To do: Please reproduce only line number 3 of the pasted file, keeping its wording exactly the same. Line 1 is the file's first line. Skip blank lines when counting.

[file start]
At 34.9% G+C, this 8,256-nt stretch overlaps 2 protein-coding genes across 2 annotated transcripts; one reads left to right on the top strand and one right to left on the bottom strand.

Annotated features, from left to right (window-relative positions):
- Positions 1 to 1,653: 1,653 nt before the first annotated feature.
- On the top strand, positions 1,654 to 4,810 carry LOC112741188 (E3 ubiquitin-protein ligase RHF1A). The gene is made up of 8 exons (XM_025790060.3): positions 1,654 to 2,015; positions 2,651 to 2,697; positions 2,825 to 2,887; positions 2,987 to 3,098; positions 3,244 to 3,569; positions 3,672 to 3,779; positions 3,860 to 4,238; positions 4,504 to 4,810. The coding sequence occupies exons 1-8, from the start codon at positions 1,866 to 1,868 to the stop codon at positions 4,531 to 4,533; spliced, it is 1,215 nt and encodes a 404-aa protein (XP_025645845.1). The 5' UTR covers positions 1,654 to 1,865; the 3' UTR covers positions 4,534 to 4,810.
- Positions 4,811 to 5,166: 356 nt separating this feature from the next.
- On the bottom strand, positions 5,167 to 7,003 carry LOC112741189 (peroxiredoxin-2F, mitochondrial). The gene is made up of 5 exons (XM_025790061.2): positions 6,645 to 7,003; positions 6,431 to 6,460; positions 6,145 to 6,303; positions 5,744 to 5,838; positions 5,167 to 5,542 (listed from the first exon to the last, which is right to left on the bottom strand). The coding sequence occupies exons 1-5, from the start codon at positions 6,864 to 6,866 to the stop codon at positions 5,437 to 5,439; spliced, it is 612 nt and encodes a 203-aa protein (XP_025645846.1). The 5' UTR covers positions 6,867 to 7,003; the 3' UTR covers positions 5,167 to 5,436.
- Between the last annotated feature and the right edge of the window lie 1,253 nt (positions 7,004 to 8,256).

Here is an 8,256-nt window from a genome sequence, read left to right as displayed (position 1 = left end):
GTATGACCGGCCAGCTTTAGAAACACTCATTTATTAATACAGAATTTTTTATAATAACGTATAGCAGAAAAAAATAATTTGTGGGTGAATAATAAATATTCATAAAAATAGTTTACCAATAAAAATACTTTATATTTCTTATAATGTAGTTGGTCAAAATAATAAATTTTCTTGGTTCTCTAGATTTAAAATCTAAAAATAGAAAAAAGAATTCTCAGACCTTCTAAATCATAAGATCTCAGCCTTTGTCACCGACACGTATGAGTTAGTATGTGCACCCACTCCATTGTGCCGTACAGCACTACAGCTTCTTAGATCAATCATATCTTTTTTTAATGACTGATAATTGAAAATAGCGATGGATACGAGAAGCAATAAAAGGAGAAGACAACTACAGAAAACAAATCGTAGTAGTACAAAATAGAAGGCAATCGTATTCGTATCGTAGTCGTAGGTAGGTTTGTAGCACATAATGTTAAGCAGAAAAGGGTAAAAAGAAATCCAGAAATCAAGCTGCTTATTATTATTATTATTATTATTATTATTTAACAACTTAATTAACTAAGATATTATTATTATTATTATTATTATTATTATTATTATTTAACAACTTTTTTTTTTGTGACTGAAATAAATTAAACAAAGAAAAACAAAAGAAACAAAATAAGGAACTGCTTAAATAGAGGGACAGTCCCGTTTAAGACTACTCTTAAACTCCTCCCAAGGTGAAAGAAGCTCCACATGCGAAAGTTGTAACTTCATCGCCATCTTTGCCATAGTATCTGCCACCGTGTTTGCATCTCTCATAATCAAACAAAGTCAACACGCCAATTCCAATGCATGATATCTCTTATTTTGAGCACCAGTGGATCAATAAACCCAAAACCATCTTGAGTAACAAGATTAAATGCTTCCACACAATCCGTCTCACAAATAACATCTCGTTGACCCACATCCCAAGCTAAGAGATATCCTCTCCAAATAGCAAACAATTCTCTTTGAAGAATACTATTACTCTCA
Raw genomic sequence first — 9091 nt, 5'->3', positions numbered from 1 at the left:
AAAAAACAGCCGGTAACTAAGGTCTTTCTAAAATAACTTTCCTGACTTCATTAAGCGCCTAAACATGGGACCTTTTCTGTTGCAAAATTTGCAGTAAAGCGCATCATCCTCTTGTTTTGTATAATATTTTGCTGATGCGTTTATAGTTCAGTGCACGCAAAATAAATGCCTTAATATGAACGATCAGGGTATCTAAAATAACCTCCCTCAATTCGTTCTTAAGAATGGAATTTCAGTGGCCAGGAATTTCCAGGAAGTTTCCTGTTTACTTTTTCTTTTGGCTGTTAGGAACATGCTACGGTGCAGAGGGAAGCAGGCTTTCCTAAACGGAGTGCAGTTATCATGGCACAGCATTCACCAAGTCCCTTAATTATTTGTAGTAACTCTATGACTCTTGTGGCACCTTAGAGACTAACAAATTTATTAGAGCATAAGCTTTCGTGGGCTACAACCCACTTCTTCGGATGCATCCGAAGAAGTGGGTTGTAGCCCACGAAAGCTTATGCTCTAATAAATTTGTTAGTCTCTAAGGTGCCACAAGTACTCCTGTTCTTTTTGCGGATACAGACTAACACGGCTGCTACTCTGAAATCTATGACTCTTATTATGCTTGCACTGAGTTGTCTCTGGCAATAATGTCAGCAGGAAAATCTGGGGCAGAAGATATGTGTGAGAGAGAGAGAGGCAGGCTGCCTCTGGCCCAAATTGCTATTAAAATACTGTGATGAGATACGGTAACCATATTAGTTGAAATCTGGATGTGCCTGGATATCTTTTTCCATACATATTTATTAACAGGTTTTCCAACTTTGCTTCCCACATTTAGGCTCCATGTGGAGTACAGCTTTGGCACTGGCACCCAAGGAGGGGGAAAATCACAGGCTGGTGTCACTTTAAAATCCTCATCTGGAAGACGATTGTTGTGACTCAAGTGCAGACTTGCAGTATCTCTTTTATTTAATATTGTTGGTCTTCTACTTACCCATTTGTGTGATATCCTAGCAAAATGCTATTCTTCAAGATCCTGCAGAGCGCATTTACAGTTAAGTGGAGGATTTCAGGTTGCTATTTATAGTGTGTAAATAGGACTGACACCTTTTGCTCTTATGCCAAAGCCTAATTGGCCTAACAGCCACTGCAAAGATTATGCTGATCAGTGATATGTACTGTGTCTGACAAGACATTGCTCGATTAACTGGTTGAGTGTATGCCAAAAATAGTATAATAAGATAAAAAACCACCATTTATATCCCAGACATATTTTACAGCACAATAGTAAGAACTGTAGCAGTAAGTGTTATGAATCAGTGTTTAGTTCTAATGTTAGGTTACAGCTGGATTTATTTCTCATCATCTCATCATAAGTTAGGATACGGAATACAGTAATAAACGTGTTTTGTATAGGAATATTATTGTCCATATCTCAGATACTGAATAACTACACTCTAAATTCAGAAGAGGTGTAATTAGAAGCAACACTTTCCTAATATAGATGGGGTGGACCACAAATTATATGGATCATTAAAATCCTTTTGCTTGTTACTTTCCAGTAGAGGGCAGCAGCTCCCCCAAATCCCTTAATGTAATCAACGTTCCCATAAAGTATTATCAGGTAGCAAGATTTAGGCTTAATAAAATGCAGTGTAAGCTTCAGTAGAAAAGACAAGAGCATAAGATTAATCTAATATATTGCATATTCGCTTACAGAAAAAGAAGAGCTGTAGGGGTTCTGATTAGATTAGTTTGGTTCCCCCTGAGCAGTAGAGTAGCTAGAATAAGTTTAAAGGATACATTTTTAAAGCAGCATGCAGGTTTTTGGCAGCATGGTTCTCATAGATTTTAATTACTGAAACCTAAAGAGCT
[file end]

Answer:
- Positions 1 to 1,653: 1,653 nt before the first annotated feature.